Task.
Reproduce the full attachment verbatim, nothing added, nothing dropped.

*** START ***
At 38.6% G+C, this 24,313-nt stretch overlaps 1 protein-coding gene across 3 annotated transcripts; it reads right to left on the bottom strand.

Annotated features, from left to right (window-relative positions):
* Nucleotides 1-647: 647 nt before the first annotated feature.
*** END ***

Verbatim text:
At 38.6% G+C, this 24,313-nt stretch overlaps 1 protein-coding gene across 3 annotated transcripts; it reads right to left on the bottom strand.

Annotated features, from left to right (window-relative positions):
* Nucleotides 1-647: 647 nt before the first annotated feature.